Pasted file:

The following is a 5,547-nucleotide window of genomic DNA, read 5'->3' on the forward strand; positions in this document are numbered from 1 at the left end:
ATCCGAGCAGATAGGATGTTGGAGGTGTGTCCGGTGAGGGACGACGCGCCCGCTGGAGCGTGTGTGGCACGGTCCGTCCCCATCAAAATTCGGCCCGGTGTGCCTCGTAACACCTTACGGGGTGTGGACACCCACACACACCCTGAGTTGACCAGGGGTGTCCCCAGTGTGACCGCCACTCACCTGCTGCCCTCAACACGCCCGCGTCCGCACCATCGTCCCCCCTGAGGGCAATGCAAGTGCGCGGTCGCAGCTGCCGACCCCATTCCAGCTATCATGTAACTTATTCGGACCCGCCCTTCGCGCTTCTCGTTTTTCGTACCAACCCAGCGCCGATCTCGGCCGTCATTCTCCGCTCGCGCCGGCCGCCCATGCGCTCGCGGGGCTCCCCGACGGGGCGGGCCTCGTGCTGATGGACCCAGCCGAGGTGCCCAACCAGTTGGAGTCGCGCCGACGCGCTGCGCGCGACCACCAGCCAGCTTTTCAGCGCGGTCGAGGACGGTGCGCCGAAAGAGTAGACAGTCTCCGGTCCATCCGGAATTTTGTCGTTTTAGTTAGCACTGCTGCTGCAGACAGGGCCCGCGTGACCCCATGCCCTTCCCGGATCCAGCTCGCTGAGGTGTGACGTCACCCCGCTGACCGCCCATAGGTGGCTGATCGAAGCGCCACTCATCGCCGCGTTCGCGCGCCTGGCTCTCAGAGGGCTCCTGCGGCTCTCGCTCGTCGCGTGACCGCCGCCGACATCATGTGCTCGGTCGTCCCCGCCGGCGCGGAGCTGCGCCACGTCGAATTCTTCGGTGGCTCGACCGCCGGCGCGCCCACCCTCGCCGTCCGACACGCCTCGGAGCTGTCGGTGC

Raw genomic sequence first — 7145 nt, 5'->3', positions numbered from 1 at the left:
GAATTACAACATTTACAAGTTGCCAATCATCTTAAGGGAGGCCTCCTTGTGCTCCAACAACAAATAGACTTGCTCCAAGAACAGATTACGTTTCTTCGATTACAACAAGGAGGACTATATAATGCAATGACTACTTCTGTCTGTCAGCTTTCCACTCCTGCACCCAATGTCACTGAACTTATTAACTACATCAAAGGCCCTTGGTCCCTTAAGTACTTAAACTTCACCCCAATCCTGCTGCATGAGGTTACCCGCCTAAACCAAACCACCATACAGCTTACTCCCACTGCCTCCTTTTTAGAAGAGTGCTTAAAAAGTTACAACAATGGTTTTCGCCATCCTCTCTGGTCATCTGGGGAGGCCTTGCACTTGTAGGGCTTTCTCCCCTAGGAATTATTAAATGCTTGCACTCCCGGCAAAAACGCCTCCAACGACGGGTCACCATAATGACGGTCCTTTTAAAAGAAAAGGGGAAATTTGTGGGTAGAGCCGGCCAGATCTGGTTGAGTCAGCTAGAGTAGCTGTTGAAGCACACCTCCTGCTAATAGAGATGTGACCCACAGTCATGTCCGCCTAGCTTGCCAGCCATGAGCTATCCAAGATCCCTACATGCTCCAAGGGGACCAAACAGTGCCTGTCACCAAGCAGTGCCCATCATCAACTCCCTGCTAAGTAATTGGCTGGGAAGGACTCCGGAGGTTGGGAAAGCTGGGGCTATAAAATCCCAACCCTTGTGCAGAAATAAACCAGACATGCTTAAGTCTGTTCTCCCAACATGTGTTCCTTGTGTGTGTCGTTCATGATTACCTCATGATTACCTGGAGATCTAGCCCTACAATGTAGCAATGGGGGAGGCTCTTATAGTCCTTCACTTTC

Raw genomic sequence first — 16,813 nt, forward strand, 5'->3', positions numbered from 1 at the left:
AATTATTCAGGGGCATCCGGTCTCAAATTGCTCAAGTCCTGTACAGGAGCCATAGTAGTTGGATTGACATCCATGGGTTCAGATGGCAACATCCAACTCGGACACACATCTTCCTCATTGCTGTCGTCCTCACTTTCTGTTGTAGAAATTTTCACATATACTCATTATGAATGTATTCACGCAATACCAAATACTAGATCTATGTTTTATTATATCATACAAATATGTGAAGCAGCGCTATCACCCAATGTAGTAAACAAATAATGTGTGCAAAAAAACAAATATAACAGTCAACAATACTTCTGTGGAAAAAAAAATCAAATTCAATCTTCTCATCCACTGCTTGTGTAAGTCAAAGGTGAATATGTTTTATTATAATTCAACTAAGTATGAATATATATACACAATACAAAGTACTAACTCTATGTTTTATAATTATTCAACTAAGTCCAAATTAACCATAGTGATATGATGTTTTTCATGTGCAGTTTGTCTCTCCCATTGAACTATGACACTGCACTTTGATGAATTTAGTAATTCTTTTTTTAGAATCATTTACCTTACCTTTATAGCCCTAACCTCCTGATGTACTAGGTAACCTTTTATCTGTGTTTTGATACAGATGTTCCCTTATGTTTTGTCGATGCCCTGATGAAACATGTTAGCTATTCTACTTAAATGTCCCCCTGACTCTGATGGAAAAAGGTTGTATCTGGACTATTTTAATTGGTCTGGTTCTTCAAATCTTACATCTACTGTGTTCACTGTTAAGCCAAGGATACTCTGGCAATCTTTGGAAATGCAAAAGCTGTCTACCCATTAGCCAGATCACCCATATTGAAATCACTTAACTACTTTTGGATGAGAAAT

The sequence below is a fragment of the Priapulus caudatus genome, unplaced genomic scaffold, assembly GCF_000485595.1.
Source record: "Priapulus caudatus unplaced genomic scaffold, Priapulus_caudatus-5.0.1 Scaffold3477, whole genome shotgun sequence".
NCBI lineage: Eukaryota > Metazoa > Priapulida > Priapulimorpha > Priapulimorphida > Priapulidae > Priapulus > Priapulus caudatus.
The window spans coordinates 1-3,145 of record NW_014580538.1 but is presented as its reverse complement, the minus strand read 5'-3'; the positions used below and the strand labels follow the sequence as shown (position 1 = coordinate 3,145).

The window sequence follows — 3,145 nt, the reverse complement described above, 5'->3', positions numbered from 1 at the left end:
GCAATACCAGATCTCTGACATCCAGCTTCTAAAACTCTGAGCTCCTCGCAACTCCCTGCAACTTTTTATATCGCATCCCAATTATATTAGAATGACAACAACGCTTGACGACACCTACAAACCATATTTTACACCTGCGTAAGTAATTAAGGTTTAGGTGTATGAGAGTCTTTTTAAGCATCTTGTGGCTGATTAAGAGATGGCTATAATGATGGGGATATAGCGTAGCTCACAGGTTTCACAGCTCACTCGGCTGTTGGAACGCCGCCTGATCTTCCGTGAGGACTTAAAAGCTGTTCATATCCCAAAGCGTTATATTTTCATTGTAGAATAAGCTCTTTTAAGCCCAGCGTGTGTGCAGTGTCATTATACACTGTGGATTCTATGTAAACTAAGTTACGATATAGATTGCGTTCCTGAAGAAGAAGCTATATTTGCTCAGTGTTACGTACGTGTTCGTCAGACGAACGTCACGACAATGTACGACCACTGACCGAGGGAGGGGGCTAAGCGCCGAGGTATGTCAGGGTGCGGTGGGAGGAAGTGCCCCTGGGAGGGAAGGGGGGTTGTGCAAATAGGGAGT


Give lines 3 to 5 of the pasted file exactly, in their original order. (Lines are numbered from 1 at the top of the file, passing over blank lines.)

Raw genomic sequence first — 7145 nt, 5'->3', positions numbered from 1 at the left:
GAATTACAACATTTACAAGTTGCCAATCATCTTAAGGGAGGCCTCCTTGTGCTCCAACAACAAATAGACTTGCTCCAAGAACAGATTACGTTTCTTCGATTACAACAAGGAGGACTATATAATGCAATGACTACTTCTGTCTGTCAGCTTTCCACTCCTGCACCCAATGTCACTGAACTTATTAACTACATCAAAGGCCCTTGGTCCCTTAAGTACTTAAACTTCACCCCAATCCTGCTGCATGAGGTTACCCGCCTAAACCAAACCACCATACAGCTTACTCCCACTGCCTCCTTTTTAGAAGAGTGCTTAAAAAGTTACAACAATGGTTTTCGCCATCCTCTCTGGTCATCTGGGGAGGCCTTGCACTTGTAGGGCTTTCTCCCCTAGGAATTATTAAATGCTTGCACTCCCGGCAAAAACGCCTCCAACGACGGGTCACCATAATGACGGTCCTTTTAAAAGAAAAGGGGAAATTTGTGGGTAGAGCCGGCCAGATCTGGTTGAGTCAGCTAGAGTAGCTGTTGAAGCACACCTCCTGCTAATAGAGATGTGACCCACAGTCATGTCCGCCTAGCTTGCCAGCCATGAGCTATCCAAGATCCCTACATGCTCCAAGGGGACCAAACAGTGCCTGTCACCAAGCAGTGCCCATCATCAACTCCCTGCTAAGTAATTGGCTGGGAAGGACTCCGGAGGTTGGGAAAGCTGGGGCTATAAAATCCCAACCCTTGTGCAGAAATAAACCAGACATGCTTAAGTCTGTTCTCCCAACATGTGTTCCTTGTGTGTGTCGTTCATGATTACCTCATGATTACCTGGAGATCTAGCCCTACAATGTAGCAATGGGGGAGGCTCTTATAGTCCTTCACTTTC

Raw genomic sequence first — 16,813 nt, forward strand, 5'->3', positions numbered from 1 at the left: